From a fallible Pope to the original All Black

Sat, Dec 15, 2012, 00:00

Brent Pope: If You Really Knew Me(Irish Sports Publishing) Many people would claim to know Brent Pope basing their opinion on the RTÉ personality; a big, avuncular Kiwi, a former rugby player and coach with a twinkle in his eye and a long-suffering and at times exasperated sidekick to George Hook. They might be aware that he is a published author of children’s books – he did the illustrations too – which feature the character Woody the Whale, the proceeds of which were dispersed to a variety of children’s charities.

What many will not know until they read his autobiography is that in 2009 he was diagnosed as having a dysthymic personality, a state of chronic discontentment. It was then he began to understand the mood swings, self-doubt, insecurities, low self-esteem that permeated relationships and ordered his view on how he approached life.

The teak-tough veneer that Pope presented to the world was at odds with the chronic anxiety that lurked within. His courageous honesty makes the book atypical of its genre. There are plenty of laddish antics recounted from his playing and coaching days coupled with a certain poetic licence for some revisionism in describing matches and events.

What it ultimately reveals though is his personality, faults included – the kind of bloke who is excellent company with a sharp sense of fun – and it’s all the better for that.

John Hayes: The Bull, My Story(Simon Schuster) If there was a straw poll conducted to determine who amongst Ireland’s rugby players of the last 20 years would be least likely to write an autobiography, John Hayes would have been a runaway winner. It is precisely for this reason that the book he has penned in conjunction with Tommy Conlon has piqued the interest.

The Bull was a reluctant interviewee during his time with Munster and Ireland simply because he abhorred the spotlight, uncomfortable in its glare. It was partially attributable to shyness but also a belief that he was a small cog in a big wheel. He was mistaken in that respect as his celebrated career with Bruff, Shannon, Marist, Munster, Ireland and the Lions so vividly illustrated. His reaction to a song that Luke Bloom wrote about him and sang for the Ireland squad sums up his discomfort with being centre of attention.

Team-mates, friends and family got to see another side to his personality, one that included a sharp sense of humour and a dry wit. He was well able to trade in the dressing-room banter. Conlon captures Hayes’s self-deprecating tone faithfully as he unfurls a sporting story that gathers momentum when circumstance and opportunity collided to steer him as an 18-year-old to a rugby pitch in Bruff.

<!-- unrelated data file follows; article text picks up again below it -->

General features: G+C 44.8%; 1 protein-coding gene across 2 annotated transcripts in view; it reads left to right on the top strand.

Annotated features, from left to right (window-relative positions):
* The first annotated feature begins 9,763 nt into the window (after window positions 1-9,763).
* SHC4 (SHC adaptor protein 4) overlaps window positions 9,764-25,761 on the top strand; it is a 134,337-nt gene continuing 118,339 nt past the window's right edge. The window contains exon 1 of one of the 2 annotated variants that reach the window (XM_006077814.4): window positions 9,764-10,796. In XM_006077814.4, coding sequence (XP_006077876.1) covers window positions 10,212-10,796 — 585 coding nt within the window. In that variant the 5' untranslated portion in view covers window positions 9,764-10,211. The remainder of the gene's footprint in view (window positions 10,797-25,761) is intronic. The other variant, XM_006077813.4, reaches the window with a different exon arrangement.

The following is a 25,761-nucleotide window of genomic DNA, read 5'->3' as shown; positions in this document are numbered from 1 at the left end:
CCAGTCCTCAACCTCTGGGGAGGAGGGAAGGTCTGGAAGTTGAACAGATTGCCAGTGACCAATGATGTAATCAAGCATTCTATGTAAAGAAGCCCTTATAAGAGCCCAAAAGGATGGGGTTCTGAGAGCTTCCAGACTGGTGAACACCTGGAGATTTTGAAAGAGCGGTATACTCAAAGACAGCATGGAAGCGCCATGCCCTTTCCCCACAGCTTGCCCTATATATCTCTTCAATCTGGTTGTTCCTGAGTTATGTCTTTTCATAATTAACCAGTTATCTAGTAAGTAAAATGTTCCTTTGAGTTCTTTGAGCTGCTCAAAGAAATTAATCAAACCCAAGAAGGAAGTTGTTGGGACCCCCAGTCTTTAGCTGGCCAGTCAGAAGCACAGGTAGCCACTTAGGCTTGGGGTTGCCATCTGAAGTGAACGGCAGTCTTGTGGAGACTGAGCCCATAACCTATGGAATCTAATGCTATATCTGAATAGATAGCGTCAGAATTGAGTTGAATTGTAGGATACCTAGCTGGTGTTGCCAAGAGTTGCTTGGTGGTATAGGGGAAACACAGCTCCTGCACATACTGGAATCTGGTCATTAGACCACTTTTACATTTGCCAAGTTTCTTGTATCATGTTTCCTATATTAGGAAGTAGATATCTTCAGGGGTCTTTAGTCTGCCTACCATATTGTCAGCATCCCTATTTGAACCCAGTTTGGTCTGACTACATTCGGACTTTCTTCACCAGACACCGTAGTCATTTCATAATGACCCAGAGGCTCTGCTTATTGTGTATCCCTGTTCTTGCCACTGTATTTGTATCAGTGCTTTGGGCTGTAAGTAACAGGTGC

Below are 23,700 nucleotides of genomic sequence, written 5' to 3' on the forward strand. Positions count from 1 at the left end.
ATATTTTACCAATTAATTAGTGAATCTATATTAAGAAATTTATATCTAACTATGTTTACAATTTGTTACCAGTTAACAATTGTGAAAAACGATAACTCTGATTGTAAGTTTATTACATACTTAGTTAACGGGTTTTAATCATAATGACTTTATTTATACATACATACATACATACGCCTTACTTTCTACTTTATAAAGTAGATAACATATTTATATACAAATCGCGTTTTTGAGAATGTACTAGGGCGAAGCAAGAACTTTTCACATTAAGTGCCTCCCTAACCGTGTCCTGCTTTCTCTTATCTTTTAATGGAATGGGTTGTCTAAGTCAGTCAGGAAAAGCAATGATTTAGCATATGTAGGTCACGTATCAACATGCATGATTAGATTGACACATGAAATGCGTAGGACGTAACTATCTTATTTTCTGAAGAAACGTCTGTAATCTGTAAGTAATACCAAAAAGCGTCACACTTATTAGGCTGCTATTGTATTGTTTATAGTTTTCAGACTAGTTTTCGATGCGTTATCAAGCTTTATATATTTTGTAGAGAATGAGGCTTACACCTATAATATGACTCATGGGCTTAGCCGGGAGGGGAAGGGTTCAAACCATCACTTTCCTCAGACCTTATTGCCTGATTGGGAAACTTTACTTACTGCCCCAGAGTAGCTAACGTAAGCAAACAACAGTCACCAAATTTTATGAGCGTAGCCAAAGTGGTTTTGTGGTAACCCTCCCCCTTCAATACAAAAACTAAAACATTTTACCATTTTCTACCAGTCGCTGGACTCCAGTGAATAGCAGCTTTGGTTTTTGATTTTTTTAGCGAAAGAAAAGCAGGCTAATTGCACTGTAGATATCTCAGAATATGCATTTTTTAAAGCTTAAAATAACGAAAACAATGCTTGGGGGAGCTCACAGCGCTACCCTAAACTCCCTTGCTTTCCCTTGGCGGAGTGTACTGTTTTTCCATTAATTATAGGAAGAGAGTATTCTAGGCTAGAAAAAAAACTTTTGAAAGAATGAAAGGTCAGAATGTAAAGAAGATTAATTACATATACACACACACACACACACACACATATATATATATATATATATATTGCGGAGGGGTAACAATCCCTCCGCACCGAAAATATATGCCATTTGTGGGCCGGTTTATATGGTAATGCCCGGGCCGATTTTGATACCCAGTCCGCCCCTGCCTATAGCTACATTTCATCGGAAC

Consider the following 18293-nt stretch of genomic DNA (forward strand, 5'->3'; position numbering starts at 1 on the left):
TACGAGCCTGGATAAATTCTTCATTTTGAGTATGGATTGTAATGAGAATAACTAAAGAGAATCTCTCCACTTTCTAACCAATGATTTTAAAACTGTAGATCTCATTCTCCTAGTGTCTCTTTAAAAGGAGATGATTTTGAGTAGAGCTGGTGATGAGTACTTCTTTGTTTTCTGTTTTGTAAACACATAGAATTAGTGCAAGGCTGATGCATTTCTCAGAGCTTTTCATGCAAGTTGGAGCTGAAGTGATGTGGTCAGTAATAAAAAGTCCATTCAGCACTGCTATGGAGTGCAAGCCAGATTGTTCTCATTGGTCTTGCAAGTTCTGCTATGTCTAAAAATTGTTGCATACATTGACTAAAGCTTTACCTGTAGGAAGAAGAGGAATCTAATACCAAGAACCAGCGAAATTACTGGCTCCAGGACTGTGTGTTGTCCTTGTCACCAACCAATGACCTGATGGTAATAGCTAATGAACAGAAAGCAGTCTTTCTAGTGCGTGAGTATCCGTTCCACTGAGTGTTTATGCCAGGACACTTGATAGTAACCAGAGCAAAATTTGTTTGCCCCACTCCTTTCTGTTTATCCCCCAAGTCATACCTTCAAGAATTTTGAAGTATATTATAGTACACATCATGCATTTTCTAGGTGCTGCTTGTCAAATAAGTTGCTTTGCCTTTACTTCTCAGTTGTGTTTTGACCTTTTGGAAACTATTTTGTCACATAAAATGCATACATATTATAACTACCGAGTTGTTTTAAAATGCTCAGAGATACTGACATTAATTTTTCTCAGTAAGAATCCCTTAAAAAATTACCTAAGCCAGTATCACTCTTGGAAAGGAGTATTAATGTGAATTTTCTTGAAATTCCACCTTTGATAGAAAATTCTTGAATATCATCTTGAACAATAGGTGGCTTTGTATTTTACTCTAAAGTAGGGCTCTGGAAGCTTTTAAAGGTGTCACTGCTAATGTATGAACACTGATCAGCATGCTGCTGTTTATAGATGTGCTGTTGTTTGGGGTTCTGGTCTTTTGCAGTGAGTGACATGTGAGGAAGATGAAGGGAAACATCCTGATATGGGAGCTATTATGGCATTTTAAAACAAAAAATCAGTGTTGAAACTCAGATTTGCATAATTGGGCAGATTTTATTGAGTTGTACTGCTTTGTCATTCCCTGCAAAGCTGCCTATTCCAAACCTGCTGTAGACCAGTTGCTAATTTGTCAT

The book is an unembroidered, nicely captured insight into one of Irish rugby’s iconic players. Now he really will hate that label.

Behind the Lions. Playing Rugby for the British & Irish Lions(Birlinn Limited, Polaris Publishing) Many books have been written about the British Irish Lions either as a compendium of all tours or else alighting on a particular one but this offering from journalists Tom English, Nick Cain, David Barnes and Stephen Jones – an Irishman, an Englishman, a Scot and a Welshman – is comfortably the most interesting and entertaining.

They may have borrowed a line here and there from other source material, the odd autobiography or 10 and the excellent History of the Lions by Clem Thomas and his son, Greg, the current communications manager who will travel on next year’s tour to Australia, but the majority of the tome is derived from interviews, letters home from tour participants and newspaper clippings.

One classic example centres on the musings of Ireland’s Alex Foster who toured South Africa in 1910 and his appraisal of the unfamiliar hard grounds. “First many South African grounds were so hard that our list of casualties was always heavy. Elbows and knees were skinned in spite of elbow guards and reinforced kneecaps; you were lucky if the wounds did not fester. Eric Milroy, who joined us late, contracted dangerous poisoning from gravel rash. I would strongly urge all touring teams to travel accompanied by a medical man.”

For those with a love of rugby or sport in general, an interest in travel, or a curiosity for history, this book will satisfy all those needs with lavishly descriptive and often humorous anecdotes.

Dave Gallaher. The Original All Black Captain(HarperCollins Publishers) Born in the village of Ramelton, five miles outside Letterkenny in Donegal, where the rugby and GAA shared grounds now bear his name, Dave Gallaher left Ireland in the company of his family as a five-year-old child in 1878 to escape economic misery and the promise of a better life in New Zealand.

Gallaher went on to captain the first New Zealand rugby team to be referred to as the All Blacks, leading the Originals on their 1905-1906 tour to Europe and North America, their first rugby tour to the Northern Hemisphere.

The Originals played 35 matches, winning 34 – they lost to Wales – and Gallaher stood out as both leader and player.

But this isn’t just a rugby story. Gallaher enlisted in the New Zealand army during the first World War – he had earlier fought in the Boer War – at the age of 42 and was killed in action in Flanders doing as he had done on the sporting field by leading from the front.

New Zealand sports writer Matt Elliott traces Gallaher’s life, drawing on a variety of sources to provide a definitive and lavishly fulfilling account of an Irishman whose spirit and inspiration have finally received the wider recognition they deserved.

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